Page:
An "alarming" discovery for ruffe

September 13, 2000

MINNEAPOLIS, MN. Eurasian ruffe release a potent pheromone when they are injured that repels other ruffe and could be useful in controlling this exotic nuisance fish. University of Minnesota Sea Grant researcher Peter Sorensen and his colleagues reported their findings in the latest issue (Vol. 26, No. 2) of the "Journal of Great Lakes Research."

They found that damaged ruffe skin emits an odor, or alarm pheromone, repugnant to other ruffe that dramatically suppresses their swimming and feeding activities.

"In large laboratory tanks, ruffe avoid the alarm pheromone upon contact," said Sorensen, professor of fisheries and wildlife at the University of Minnesota. "Clearly, this cue has potential for managing ruffe. The key remaining question is how effective it will be in the large open spaces of the lake," he said.

Peter Maniak, Ryan Lossing, and Sorensen, all with the University of Minnesota, have been studying pheromones -- chemical signals that pass between organisms of the same species and are detected by an animal's sense of smell. Fish commonly use pheromones to coordinate activities, such as mating and schooling, in waters that are often turbid, vast, and relatively featureless. Alarm pheromones signal the presence of potential danger.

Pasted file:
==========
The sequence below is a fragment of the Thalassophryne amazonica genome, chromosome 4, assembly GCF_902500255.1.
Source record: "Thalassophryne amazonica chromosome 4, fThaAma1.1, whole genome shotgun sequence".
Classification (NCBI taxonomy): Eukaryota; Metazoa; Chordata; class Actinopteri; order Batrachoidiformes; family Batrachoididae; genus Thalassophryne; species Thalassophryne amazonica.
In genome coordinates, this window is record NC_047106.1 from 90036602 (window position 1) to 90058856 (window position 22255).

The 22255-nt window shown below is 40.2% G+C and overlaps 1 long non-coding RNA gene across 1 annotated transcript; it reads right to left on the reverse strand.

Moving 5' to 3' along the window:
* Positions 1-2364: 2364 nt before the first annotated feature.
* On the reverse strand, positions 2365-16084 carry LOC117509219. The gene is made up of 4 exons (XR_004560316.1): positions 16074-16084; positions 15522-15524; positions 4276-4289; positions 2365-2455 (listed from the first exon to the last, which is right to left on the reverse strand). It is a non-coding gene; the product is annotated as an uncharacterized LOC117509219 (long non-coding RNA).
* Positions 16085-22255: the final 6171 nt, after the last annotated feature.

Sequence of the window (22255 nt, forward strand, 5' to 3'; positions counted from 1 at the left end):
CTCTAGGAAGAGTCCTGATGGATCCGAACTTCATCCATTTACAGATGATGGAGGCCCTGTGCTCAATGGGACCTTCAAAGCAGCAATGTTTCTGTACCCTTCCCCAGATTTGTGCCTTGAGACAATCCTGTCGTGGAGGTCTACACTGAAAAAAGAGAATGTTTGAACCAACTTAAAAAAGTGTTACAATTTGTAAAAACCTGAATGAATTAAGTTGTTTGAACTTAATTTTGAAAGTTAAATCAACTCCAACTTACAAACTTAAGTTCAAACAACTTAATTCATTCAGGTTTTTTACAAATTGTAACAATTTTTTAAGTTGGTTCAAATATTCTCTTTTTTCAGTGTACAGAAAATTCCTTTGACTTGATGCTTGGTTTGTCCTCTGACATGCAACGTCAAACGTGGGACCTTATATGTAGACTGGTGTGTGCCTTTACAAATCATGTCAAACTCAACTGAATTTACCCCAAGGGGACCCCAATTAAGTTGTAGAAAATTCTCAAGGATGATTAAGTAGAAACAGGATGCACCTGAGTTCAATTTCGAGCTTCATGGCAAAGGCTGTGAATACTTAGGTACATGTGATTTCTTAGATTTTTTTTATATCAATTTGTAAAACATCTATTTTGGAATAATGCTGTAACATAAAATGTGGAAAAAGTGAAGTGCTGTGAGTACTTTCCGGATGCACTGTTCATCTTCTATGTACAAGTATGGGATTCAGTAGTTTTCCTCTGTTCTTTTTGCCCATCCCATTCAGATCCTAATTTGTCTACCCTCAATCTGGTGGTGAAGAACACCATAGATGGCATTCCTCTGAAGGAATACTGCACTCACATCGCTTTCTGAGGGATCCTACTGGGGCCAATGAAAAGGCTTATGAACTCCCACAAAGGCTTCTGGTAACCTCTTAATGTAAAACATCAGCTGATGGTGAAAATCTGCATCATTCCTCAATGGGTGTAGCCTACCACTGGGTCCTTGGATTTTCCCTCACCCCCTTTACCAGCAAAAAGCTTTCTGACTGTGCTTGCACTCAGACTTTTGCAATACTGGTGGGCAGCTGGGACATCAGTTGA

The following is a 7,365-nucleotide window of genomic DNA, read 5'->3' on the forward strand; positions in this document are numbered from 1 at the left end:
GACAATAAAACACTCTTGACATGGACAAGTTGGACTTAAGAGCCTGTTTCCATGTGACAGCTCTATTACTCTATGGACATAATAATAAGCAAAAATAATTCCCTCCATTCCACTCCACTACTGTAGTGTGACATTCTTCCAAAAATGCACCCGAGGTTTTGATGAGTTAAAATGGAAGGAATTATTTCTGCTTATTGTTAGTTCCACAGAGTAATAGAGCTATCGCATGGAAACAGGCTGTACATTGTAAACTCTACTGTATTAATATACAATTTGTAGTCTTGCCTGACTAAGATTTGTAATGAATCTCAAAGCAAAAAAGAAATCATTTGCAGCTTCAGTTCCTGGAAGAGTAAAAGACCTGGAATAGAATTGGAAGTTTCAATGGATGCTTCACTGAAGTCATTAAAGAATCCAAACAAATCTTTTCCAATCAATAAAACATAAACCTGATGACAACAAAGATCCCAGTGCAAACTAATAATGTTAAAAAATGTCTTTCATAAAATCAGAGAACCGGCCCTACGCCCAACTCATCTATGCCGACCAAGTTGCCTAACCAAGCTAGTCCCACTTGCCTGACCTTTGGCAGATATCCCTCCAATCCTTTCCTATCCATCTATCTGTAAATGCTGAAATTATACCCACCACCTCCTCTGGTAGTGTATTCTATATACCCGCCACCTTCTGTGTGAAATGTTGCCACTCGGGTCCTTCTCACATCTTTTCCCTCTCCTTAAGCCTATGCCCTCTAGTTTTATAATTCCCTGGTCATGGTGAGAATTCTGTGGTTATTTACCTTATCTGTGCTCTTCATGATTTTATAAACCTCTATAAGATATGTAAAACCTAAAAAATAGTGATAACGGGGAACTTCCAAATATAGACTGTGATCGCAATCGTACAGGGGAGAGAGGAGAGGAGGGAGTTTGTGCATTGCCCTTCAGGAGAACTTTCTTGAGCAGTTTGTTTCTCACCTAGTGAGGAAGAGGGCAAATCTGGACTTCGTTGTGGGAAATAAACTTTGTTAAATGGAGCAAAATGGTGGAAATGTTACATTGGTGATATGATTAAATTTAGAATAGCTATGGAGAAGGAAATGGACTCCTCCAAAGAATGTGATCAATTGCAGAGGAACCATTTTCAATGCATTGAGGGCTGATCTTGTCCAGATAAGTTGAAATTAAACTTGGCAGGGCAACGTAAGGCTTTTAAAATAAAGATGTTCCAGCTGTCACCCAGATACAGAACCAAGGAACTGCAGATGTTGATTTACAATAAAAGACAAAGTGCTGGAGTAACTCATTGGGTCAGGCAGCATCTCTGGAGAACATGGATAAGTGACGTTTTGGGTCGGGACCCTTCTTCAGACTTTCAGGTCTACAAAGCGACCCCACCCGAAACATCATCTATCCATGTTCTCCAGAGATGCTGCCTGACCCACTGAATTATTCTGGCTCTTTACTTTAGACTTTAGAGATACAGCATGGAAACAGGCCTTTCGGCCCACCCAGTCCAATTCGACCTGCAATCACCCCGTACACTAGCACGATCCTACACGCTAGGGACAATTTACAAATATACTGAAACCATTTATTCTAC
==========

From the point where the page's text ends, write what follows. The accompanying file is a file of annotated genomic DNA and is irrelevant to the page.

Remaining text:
"To the best of my knowledge, no one is actively managing ruffe right now," said Sorensen. "They have given up for lack of ideas or funding." Since the alarm pheromone is non-toxic, specific, and easy to collect and apply, Sorensen hopes it will re-inspire efforts to manage ruffe.

Authorities in Alpena, Michigan, have approached Sorensen about using the alarm pheromone to exclude ruffe from areas where they are not wanted, such as docks where ships take on ballast water. Sorensen has also identified a ruffe sexual attractant that might be used in conjunction with the alarm pheromone.

The perch-like Eurasian ruffe became part of the fauna in the Duluth-Superior harbor in the early 1980's. Presumably, they crossed the Atlantic Ocean as accidental passengers in the ballast tanks of cargo ships. Within a decade of their detection, Eurasian ruffe became the most abundant fish trawled from the bottom of the harbor. Their impact on native aquatic species remains unclear but is under investigation. Currently, ruffe have spread along Lake Superior's south shore to the Fire Steel River, east of Ontonagan, MI; to several harbors along the north shore to Thunder Bay, Ontario; and to Alpena, MI, on Lake Huron.
The study was funded by Minnesota Sea Grant. Sea Grant is a university-based program that promotes the wise use and stewardship of coastal and marine resources through research, outreach and education.

For More Information Contact:
Marie Zhuikov
Minnesota Sea Grant Communications
(O) 218-726-7677

National Sea Grant College Program

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